Main Financial RatiosAuthor: Jim Riley Last updated: Wednesday 24 October, 2012Main ratios (introduction)In our introduction to interpreting financial information we identified five main areas forinvestigation of accounting information. The use of ratio analysis in each of these areas isintroduced below:Profitability RatiosThese ratios tell us whether a business is making profits - and if so whether at an acceptable rate.The key ratios are:Ratio Calculation CommentsGross ProfitMargin[Gross Profit /Revenue] x 100(expressed as apercentageThis ratio tells us something about the businesss abilityconsistently to control its production costs or to managethe margins its makes on products its buys and sells.Whilst sales value and volumes may move up and downsignificantly, the gross profit margin is usually quitestable (in percentage terms). However, a small increase(or decrease) in profit margin, however caused canproduce a substantial change in overall profits.OperatingProfit Margin[Operating Profit /Revenue] x 100(expressed as apercentage)Assuming a constant gross profit margin, the operatingprofit margin tells us something about a companysability to control its other operating costs or overheads.Return oncapitalemployed("ROCE")Net profit beforetax, interest anddividends("EBIT") / totalassets (or totalassets less currentliabilitiesROCE is sometimes referred to as the "primary ratio"; ittells us what returns management has made on theresources made available to them before making anydistribution of those returns.Efficiency ratiosThese ratios give us an insight into how efficiently the business is employing those resourcesinvested in fixed assets and working capital.
Ratio Calculation CommentsSales /CapitalEmployedSales / CapitalemployedA measure of total asset utilisation. Helps to answer thequestion - what sales are being generated by eachpounds worth of assets invested in the business. Note,when combined with the return on sales (see above) itgenerates the primary ratio - ROCE.Sales or Profit/ Fixed AssetsSales or profit /Fixed AssetsThis ratio is about fixed asset capacity. A reducing salesor profit being generated from each pound invested infixed assets may indicate overcapacity or poorer-performing equipment.StockTurnoverCost of Sales /Average StockValueStock turnover helps answer questions such as "have wegot too much money tied up in inventory"?. Anincreasing stock turnover figure or one which is muchlarger than the "average" for an industry, may indicatepoor stock management.Credit Given /"DebtorDays"(Trade debtors(average, ifpossible) / (Sales))x 365The "debtor days" ratio indicates whether debtors arebeing allowed excessive credit. A high figure (more thanthe industry average) may suggest general problems withdebt collection or the financial position of majorcustomers.Credit taken /"CreditorDays"((Trade creditors +accruals) / (cost ofsales + otherpurchases)) x 365A similar calculation to that for debtors, giving an insightinto whether a business is taking full advantage of tradecredit available to it.Liquidity RatiosLiquidity ratios indicate how capable a business is of meeting its short-term obligations as theyfall due:Ratio Calculation CommentsCurrentRatioCurrent Assets /Current LiabilitiesA simple measure that estimates whether the businesscan pay debts due within one year from assets that itexpects to turn into cash within that year. A ratio of lessthan one is often a cause for concern, particularly if itpersists for any length of time.Quick Ratio(or "AcidTest"Cash and nearcash (short-terminvestments +trade debtors)Not all assets can be turned into cash quickly or easily.Some - notably raw materials and other stocks - mustfirst be turned into final product, then sold and the cashcollected from debtors. The Quick Ratio therefore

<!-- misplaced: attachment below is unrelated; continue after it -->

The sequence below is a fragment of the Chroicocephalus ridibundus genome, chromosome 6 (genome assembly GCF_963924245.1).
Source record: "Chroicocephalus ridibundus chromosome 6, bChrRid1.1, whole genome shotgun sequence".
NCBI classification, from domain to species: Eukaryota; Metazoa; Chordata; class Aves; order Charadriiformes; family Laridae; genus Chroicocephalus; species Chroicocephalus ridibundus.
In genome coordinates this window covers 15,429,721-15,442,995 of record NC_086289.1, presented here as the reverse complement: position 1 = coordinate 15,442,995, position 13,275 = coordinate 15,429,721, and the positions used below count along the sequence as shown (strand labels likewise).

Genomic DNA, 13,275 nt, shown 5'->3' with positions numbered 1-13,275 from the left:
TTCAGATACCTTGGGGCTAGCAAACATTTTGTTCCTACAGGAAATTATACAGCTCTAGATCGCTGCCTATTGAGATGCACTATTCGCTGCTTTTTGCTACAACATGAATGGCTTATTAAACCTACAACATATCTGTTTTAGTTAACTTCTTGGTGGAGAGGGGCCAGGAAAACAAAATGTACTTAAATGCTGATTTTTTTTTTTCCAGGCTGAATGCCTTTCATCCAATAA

adjusts the Current Ratio to eliminate all assets that arenot already in cash (or "near-cash") form. Once again, aratio of less than one would start to send out dangersignals.Stability RatiosThese ratios concentrate on the long-term health of a business - particularly the effect of thecapital/finance structure on the business:Ratio Calculation CommentsGearing Borrowing (alllong-term debts +normal overdraft) /Net Assets (orShareholdersFunds)Gearing (otherwise known as "leverage") measures theproportion of assets invested in a business that arefinanced by borrowing. In theory, the higher the levelof borrowing (gearing) the higher are the risks to abusiness, since the payment of interest and repaymentof debts are not "optional" in the same way asdividends. However, gearing can be a financially soundpart of a businesss capital structure particularly if thebusiness has strong, predictable cash flows.InterestcoverOperating profitbefore interest /InterestThis measures the ability of the business to "service" itsdebt. Are profits sufficient to be able to pay interest andother finance costs?Investor RatiosThere are several ratios commonly used by investors to assess the performance of a business asan investment:Ratio Calculation CommentsEarningsper share("EPS")Earnings (profits)attributable toordinaryshareholders /Weighted averageordinary shares inissue during the yearA requirement of the London Stock Exchange - animportant ratio. EPS measures the overall profitgenerated for each share in existence over a particularperiod.Price-EarningsRatio ("P/EMarket price ofshare / Earnings perShareAt any time, the P/E ratio is an indication of how highlythe market "rates" or "values" a business. A P/E ratio isbest viewed in the context of a sector or market average
Ratio") to get a feel for relative value and stock market pricing.DividendYield(Latest dividend perordinary share /current market priceof share) x 100This is known as the "payout ratio". It provides a guideas to the ability of a business to maintain a dividendpayment. It also measures the proportion of earningsthat are being retained by the business rather thandistributed as dividends.